Designed for easy use, the Harry Potter train set features a powerful, maintenance-free engine and comes with a CW-80 transformer to control forward, reverse, and neutral operation. The eight curved and three straight FasTrack track pieces, along with a FasTrack terminal section, fit together to create a 40-by-60-inch oval. When you’re done, they pack up quickly and easily for storage.
As I’ve mentioned previously, the set is a handsome one and obviously easy enough for children or beginners to use, so it does not present any obstacles to my project. However, as with any ‘toy’ train set, it is quite compact and self-contained in terms of track footprint. This isn’t a criticism, as its marketed as being WYSIWYG and easy to use so that generally also means ‘simple’. That simplicity is what birthed this project after all, but new buyers would be advised that this is not going to be an overly complex or breath-taking model train setup ‘out-of-the-box’.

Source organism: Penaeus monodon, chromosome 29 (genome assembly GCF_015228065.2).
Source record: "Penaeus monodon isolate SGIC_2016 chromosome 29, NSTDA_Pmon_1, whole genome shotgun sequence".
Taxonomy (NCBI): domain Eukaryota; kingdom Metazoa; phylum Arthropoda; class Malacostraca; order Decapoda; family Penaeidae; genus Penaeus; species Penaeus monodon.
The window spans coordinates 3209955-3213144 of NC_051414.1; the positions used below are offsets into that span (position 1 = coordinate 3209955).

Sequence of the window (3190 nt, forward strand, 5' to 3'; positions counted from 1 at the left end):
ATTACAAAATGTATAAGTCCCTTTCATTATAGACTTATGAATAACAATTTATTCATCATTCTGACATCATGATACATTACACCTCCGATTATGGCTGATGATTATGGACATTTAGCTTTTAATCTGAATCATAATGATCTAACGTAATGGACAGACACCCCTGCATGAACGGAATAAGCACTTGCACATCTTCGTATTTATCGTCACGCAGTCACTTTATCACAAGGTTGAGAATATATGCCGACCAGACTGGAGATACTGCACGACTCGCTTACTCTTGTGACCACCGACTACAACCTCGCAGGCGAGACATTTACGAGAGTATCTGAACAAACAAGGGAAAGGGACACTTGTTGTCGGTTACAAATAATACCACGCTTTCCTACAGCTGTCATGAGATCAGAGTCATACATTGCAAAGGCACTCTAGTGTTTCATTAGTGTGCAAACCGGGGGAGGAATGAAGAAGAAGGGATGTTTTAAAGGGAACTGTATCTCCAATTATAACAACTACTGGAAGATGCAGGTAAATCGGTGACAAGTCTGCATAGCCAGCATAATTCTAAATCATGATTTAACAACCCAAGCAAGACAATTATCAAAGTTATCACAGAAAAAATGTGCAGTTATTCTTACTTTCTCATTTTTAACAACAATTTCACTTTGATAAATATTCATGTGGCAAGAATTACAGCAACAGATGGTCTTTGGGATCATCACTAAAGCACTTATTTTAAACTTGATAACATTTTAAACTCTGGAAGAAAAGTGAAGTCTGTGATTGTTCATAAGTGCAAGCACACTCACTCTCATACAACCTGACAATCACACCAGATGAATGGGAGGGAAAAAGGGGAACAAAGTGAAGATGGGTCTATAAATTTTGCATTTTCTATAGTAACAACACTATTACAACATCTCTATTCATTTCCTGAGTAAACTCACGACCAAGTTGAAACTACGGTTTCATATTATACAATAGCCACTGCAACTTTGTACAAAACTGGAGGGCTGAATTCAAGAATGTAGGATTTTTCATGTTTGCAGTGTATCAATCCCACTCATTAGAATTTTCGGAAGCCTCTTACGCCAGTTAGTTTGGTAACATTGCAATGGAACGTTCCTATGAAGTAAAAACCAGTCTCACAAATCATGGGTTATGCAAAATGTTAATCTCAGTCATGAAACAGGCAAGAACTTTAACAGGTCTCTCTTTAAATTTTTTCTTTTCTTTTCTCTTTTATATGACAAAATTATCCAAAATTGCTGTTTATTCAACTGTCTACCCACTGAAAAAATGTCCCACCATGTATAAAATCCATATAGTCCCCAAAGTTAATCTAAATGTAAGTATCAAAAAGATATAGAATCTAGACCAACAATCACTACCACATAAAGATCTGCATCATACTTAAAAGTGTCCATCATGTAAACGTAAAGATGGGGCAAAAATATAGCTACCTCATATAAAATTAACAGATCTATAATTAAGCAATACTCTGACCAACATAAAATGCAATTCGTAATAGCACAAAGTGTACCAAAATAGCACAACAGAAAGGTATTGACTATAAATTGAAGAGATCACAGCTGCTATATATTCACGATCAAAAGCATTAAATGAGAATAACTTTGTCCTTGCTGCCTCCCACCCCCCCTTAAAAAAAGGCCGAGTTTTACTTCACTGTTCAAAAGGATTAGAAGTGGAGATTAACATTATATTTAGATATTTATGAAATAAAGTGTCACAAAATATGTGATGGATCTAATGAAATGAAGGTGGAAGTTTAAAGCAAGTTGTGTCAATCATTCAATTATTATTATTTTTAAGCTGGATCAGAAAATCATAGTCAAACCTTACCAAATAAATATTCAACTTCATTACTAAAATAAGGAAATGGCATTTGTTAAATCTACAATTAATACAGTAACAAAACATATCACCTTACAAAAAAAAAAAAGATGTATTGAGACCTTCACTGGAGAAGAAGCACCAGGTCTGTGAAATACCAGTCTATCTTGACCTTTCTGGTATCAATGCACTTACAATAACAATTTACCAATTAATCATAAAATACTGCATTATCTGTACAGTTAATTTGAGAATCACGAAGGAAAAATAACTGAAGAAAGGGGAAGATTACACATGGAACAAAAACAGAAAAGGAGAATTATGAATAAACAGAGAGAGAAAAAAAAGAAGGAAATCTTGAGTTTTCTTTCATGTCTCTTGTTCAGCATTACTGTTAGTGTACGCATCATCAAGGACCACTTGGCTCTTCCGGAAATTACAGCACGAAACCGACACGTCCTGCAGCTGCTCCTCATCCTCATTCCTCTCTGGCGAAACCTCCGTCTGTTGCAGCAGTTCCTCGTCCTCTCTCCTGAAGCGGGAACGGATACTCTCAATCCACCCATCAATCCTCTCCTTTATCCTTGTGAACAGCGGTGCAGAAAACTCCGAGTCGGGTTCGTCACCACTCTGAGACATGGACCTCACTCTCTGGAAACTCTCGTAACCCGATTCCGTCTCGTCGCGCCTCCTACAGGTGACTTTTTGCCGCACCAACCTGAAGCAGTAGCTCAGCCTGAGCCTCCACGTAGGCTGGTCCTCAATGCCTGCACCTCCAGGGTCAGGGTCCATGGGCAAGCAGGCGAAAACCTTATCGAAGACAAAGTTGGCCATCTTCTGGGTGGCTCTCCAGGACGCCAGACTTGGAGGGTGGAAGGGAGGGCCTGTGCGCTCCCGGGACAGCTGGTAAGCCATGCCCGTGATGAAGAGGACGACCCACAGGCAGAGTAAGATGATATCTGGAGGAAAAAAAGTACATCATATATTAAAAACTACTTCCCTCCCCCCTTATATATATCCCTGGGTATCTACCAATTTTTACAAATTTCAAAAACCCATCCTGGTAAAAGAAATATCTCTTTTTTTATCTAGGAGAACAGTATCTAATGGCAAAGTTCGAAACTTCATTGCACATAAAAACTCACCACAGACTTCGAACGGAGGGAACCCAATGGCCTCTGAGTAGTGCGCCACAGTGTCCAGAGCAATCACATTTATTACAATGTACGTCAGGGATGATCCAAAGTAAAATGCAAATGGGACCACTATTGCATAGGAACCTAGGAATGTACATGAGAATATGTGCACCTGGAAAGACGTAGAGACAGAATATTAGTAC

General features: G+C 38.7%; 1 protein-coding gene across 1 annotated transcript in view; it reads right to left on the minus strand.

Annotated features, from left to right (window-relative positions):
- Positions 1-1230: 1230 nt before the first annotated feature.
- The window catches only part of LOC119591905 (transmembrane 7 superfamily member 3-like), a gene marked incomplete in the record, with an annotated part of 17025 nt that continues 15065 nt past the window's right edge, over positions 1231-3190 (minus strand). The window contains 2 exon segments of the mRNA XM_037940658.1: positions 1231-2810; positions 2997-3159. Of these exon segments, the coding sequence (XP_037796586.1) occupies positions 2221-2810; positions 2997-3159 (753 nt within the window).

That being said, the set is quite attractive and an excellent facsimile of the cinematic version of the Hogwarts Express. With the locomotive, tender, and three coaches, you also start out with a reasonably sized train. Obviously, if you are purchasing this set, you’re doing so as a fan of the Harry Potter series and most likely are wanting to be as true as possible to the lore of the series and are unlikely to be wanting to add cattle carriers, mobile gun emplacements or NASCAR-branded flatbeds to your train. More than likely, you are going to have as much ‘train’ as you want to have included in the box, at least in terms of the available train cars, which is called ‘rolling stock’. For myself, simplicity is best, both for appearance and for functionality.